Towards equitable and sustainable technology futures
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Towards equitable and sustainable technology futures

Preeti Raghunath

In April 2020, an announcement was splashed across the media in India – that of Facebook’s investments in Jio Platforms, acquiring a 9.99% stake through an all-cash deal. Jio Platforms, owned by one of the biggest conglomerates in India, entered into this deal with Jaadhu Holdings LLC, an indirect, wholly owned subsidiary of Facebook, incorporated in Delaware, in the United States.

This move came come a few years after the technology corporation tried rather unsuccessfully to implement its Free Basics version for Internet access in India, something that it had been able to put in place in parts of the African continent. With technology corporations like Facebook and Google doubling up as media houses today, and with governments now figuring out policy directions with respect to issues like intermediary liability, encryption, regulation of OTT platforms, etc, it becomes important to see these developments as continuities, as also in their contexts.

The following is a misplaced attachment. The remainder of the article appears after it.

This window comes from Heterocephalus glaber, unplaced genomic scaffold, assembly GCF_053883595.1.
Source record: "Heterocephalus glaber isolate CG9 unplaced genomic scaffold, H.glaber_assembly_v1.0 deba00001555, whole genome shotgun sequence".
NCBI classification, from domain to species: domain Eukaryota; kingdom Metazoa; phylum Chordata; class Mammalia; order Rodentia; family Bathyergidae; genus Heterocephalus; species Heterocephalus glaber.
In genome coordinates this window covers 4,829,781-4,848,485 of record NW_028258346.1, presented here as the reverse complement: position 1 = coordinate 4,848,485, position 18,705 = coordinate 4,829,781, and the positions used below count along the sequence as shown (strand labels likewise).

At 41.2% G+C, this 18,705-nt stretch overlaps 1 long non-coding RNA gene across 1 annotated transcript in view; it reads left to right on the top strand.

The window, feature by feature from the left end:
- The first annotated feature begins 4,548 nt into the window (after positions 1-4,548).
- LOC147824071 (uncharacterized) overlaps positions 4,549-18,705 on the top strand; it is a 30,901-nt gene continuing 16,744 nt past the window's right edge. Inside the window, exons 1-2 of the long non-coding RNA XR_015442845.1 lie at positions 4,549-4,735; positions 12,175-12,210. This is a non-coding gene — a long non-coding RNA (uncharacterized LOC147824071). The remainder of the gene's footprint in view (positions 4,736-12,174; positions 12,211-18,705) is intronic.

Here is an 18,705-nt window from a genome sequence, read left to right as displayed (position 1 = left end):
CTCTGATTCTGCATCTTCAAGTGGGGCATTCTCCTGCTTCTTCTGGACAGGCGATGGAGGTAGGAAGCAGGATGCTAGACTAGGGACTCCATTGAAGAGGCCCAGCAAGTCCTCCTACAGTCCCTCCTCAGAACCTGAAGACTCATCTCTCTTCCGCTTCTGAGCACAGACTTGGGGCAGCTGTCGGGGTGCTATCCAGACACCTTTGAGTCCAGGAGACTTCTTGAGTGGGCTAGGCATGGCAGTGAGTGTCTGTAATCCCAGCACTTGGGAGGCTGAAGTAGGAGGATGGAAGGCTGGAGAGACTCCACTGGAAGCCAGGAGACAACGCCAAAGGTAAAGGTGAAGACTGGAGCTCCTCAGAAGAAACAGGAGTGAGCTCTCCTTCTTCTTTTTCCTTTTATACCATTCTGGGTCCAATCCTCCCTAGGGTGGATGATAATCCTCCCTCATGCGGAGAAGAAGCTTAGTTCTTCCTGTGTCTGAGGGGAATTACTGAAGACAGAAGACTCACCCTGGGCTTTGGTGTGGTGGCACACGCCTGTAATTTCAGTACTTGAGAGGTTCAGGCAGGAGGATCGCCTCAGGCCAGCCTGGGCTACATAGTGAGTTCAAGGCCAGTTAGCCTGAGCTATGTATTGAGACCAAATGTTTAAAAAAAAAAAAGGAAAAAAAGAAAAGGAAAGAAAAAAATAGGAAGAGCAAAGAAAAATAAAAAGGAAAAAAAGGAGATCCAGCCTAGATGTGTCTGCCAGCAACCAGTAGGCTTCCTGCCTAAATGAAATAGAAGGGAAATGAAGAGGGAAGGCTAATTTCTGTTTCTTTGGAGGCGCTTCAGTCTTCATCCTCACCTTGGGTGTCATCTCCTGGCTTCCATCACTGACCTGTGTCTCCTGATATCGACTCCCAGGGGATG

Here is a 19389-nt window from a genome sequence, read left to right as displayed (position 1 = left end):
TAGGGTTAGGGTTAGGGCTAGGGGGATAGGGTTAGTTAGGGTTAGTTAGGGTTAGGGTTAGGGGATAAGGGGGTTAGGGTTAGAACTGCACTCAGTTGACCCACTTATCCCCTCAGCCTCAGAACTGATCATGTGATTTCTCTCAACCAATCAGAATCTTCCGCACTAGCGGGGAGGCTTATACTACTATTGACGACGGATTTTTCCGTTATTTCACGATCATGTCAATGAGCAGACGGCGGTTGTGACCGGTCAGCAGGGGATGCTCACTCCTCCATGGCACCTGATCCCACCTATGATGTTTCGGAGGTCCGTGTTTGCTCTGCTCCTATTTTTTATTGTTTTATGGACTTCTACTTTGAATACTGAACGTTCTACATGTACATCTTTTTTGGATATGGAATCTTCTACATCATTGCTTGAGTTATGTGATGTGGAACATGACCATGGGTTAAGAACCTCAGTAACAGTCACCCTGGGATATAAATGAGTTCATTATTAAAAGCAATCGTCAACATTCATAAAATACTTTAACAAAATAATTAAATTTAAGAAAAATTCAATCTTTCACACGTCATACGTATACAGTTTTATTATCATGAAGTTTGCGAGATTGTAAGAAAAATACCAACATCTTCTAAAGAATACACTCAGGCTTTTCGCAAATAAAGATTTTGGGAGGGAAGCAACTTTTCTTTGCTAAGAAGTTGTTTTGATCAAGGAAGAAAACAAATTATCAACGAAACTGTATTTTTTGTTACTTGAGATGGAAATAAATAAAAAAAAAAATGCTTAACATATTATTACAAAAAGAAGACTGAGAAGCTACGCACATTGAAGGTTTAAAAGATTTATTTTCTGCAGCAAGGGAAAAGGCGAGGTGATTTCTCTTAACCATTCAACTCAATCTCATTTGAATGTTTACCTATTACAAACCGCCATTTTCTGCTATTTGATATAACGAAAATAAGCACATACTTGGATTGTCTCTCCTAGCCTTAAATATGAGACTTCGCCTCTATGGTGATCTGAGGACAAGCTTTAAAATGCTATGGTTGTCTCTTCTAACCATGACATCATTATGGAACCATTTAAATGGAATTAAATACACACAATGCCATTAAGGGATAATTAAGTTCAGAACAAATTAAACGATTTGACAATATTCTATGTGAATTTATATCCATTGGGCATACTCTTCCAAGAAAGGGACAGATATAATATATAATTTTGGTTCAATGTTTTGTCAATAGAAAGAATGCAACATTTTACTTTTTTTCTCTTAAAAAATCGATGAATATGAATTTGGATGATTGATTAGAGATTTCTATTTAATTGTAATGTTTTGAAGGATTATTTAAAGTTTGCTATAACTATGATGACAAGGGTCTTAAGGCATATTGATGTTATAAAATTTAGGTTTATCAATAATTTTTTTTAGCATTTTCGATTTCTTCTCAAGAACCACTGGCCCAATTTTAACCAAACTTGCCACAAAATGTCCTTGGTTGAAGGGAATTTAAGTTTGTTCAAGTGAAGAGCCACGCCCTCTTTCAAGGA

This article reflects on newer developments in the arena of media and technology policies and practices in South Asia and to place them in the analytical trajectories of what were landmark constitutive moments (Collier and Collier, 1991) in the history of international media development and communication governance.

Divided world, concentrated media: A bit of history